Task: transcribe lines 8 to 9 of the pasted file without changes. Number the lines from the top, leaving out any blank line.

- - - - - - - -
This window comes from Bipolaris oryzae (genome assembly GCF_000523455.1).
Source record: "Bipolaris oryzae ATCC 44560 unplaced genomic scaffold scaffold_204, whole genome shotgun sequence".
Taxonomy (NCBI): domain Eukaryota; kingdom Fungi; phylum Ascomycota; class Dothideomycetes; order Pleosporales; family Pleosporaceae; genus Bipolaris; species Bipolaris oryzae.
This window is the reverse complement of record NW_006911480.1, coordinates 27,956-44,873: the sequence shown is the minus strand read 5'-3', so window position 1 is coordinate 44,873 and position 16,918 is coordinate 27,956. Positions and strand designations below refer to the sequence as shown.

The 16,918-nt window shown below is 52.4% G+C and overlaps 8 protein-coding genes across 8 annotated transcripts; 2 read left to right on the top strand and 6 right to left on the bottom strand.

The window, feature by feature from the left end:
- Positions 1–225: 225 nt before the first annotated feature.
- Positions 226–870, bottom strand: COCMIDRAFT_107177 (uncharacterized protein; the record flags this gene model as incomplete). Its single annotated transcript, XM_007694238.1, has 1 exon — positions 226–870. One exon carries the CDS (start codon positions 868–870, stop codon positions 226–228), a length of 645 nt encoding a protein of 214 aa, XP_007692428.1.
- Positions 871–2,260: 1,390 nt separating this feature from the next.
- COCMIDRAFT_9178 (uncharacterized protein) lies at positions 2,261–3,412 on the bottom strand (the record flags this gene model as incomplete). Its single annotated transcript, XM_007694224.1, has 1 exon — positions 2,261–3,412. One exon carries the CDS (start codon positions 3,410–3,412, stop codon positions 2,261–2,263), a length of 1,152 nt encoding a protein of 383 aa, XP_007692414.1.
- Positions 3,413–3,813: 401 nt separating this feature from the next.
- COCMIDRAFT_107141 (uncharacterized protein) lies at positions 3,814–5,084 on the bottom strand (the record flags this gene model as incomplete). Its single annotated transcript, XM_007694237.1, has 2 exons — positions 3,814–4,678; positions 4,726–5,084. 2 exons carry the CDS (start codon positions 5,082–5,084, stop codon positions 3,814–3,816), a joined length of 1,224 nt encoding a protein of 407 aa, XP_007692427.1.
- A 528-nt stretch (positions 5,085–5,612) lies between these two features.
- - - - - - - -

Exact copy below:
- Positions 226–870, bottom strand: COCMIDRAFT_107177 (uncharacterized protein; the record flags this gene model as incomplete). Its single annotated transcript, XM_007694238.1, has 1 exon — positions 226–870. One exon carries the CDS (start codon positions 868–870, stop codon positions 226–228), a length of 645 nt encoding a protein of 214 aa, XP_007692428.1.
- Positions 871–2,260: 1,390 nt separating this feature from the next.